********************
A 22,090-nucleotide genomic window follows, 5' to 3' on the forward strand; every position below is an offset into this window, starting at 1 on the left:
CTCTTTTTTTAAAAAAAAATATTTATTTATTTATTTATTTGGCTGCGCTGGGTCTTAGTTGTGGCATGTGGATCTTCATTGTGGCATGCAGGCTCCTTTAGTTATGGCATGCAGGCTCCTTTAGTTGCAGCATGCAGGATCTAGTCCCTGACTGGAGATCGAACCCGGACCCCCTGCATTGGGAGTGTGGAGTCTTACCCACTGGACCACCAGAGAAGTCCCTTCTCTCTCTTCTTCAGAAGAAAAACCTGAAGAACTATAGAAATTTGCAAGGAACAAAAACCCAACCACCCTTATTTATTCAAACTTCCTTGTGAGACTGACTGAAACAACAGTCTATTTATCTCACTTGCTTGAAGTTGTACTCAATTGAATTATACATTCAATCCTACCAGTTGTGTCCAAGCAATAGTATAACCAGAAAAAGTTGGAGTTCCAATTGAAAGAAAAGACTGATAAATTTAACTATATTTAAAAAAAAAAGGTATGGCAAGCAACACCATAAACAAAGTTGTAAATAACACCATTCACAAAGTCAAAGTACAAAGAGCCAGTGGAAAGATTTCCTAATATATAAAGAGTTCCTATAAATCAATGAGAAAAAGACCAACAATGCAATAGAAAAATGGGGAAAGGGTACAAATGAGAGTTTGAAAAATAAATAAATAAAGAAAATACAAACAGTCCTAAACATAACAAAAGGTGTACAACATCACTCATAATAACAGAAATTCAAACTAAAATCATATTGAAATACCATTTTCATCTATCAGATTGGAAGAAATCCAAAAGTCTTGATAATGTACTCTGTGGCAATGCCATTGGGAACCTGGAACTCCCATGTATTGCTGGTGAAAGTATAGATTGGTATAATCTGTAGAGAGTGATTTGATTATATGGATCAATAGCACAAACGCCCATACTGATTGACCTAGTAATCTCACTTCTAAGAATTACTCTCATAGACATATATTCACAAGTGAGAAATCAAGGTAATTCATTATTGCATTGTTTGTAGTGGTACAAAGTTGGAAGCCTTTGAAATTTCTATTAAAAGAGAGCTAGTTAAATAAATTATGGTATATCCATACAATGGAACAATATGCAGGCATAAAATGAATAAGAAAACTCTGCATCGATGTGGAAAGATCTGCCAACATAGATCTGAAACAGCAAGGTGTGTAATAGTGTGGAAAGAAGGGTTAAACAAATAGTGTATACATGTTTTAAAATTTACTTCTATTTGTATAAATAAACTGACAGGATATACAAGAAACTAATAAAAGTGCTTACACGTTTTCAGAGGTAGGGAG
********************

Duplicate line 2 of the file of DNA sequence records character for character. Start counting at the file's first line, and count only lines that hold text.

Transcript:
CTCTTTTTTTAAAAAAAAATATTTATTTATTTATTTATTTGGCTGCGCTGGGTCTTAGTTGTGGCATGTGGATCTTCATTGTGGCATGCAGGCTCCTTTAGTTATGGCATGCAGGCTCCTTTAGTTGCAGCATGCAGGATCTAGTCCCTGACTGGAGATCGAACCCGGACCCCCTGCATTGGGAGTGTGGAGTCTTACCCACTGGACCACCAGAGAAGTCCCTTCTCTCTCTTCTTCAGAAGAAAAACCTGAAGAACTATAGAAATTTGCAAGGAACAAAAACCCAACCACCCTTATTTATTCAAACTTCCTTGTGAGACTGACTGAAACAACAGTCTATTTATCTCACTTGCTTGAAGTTGTACTCAATTGAATTATACATTCAATCCTACCAGTTGTGTCCAAGCAATAGTATAACCAGAAAAAGTTGGAGTTCCAATTGAAAGAAAAGACTGATAAATTTAACTATATTTAAAAAAAAAAGGTATGGCAAGCAACACCATAAACAAAGTTGTAAATAACACCATTCACAAAGTCAAAGTACAAAGAGCCAGTGGAAAGATTTCCTAATATATAAAGAGTTCCTATAAATCAATGAGAAAAAGACCAACAATGCAATAGAAAAATGGGGAAAGGGTACAAATGAGAGTTTGAAAAATAAATAAATAAAGAAAATACAAACAGTCCTAAACATAACAAAAGGTGTACAACATCACTCATAATAACAGAAATTCAAACTAAAATCATATTGAAATACCATTTTCATCTATCAGATTGGAAGAAATCCAAAAGTCTTGATAATGTACTCTGTGGCAATGCCATTGGGAACCTGGAACTCCCATGTATTGCTGGTGAAAGTATAGATTGGTATAATCTGTAGAGAGTGATTTGATTATATGGATCAATAGCACAAACGCCCATACTGATTGACCTAGTAATCTCACTTCTAAGAATTACTCTCATAGACATATATTCACAAGTGAGAAATCAAGGTAATTCATTATTGCATTGTTTGTAGTGGTACAAAGTTGGAAGCCTTTGAAATTTCTATTAAAAGAGAGCTAGTTAAATAAATTATGGTATATCCATACAATGGAACAATATGCAGGCATAAAATGAATAAGAAAACTCTGCATCGATGTGGAAAGATCTGCCAACATAGATCTGAAACAGCAAGGTGTGTAATAGTGTGGAAAGAAGGGTTAAACAAATAGTGTATACATGTTTTAAAATTTACTTCTATTTGTATAAATAAACTGACAGGATATACAAGAAACTAATAAAAGTGCTTACACGTTTTCAGAGGTAGGGAG